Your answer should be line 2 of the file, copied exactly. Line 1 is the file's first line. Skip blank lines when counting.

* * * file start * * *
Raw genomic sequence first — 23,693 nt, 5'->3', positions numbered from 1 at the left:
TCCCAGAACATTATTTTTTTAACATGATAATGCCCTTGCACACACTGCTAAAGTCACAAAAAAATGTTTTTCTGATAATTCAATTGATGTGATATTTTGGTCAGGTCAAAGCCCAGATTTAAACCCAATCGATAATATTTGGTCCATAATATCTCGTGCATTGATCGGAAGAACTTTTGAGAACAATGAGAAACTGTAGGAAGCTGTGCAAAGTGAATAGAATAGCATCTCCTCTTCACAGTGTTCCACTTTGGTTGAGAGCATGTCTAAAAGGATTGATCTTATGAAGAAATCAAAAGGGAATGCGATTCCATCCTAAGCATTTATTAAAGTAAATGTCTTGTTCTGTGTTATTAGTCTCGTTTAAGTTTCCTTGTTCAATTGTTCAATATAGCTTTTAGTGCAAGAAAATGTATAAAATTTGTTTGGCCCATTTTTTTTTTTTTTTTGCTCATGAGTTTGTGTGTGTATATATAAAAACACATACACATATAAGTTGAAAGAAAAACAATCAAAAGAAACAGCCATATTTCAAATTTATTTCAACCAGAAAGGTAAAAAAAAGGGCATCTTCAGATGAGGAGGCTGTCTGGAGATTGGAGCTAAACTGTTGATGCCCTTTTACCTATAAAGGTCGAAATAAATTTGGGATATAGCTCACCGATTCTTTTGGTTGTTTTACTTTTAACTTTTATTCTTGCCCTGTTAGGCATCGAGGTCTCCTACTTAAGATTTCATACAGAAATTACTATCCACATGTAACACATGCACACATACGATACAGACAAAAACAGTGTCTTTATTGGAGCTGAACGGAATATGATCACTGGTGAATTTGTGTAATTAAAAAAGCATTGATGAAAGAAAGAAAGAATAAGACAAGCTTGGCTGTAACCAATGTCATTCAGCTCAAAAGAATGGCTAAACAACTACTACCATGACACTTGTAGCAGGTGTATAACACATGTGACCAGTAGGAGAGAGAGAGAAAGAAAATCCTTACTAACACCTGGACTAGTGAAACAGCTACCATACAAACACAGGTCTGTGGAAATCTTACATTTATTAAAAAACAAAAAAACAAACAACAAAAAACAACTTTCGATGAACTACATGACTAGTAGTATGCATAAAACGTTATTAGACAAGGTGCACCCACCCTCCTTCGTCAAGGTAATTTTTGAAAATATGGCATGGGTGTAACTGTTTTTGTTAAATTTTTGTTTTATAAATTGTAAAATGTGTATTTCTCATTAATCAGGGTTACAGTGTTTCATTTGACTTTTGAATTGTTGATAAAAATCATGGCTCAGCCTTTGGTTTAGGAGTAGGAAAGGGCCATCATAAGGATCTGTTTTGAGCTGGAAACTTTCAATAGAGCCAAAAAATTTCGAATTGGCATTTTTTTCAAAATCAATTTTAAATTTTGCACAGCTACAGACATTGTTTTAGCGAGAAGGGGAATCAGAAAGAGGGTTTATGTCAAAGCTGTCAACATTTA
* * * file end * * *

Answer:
TCCCAGAACATTATTTTTTTAACATGATAATGCCCTTGCACACACTGCTAAAGTCACAAAAAAATGTTTTTCTGATAATTCAATTGATGTGATATTTTGGTCAGGTCAAAGCCCAGATTTAAACCCAATCGATAATATTTGGTCCATAATATCTCGTGCATTGATCGGAAGAACTTTTGAGAACAATGAGAAACTGTAGGAAGCTGTGCAAAGTGAATAGAATAGCATCTCCTCTTCACAGTGTTCCACTTTGGTTGAGAGCATGTCTAAAAGGATTGATCTTATGAAGAAATCAAAAGGGAATGCGATTCCATCCTAAGCATTTATTAAAGTAAATGTCTTGTTCTGTGTTATTAGTCTCGTTTAAGTTTCCTTGTTCAATTGTTCAATATAGCTTTTAGTGCAAGAAAATGTATAAAATTTGTTTGGCCCATTTTTTTTTTTTTTTTGCTCATGAGTTTGTGTGTGTATATATAAAAACACATACACATATAAGTTGAAAGAAAAACAATCAAAAGAAACAGCCATATTTCAAATTTATTTCAACCAGAAAGGTAAAAAAAAGGGCATCTTCAGATGAGGAGGCTGTCTGGAGATTGGAGCTAAACTGTTGATGCCCTTTTACCTATAAAGGTCGAAATAAATTTGGGATATAGCTCACCGATTCTTTTGGTTGTTTTACTTTTAACTTTTATTCTTGCCCTGTTAGGCATCGAGGTCTCCTACTTAAGATTTCATACAGAAATTACTATCCACATGTAACACATGCACACATACGATACAGACAAAAACAGTGTCTTTATTGGAGCTGAACGGAATATGATCACTGGTGAATTTGTGTAATTAAAAAAGCATTGATGAAAGAAAGAAAGAATAAGACAAGCTTGGCTGTAACCAATGTCATTCAGCTCAAAAGAATGGCTAAACAACTACTACCATGACACTTGTAGCAGGTGTATAACACATGTGACCAGTAGGAGAGAGAGAGAAAGAAAATCCTTACTAACACCTGGACTAGTGAAACAGCTACCATACAAACACAGGTCTGTGGAAATCTTACATTTATTAAAAAACAAAAAAACAAACAACAAAAAACAACTTTCGATGAACTACATGACTAGTAGTATGCATAAAACGTTATTAGACAAGGTGCACCCACCCTCCTTCGTCAAGGTAATTTTTGAAAATATGGCATGGGTGTAACTGTTTTTGTTAAATTTTTGTTTTATAAATTGTAAAATGTGTATTTCTCATTAATCAGGGTTACAGTGTTTCATTTGACTTTTGAATTGTTGATAAAAATCATGGCTCAGCCTTTGGTTTAGGAGTAGGAAAGGGCCATCATAAGGATCTGTTTTGAGCTGGAAACTTTCAATAGAGCCAAAAAATTTCGAATTGGCATTTTTTTCAAAATCAATTTTAAATTTTGCACAGCTACAGACATTGTTTTAGCGAGAAGGGGAATCAGAAAGAGGGTTTATGTCAAAGCTGTCAACATTTA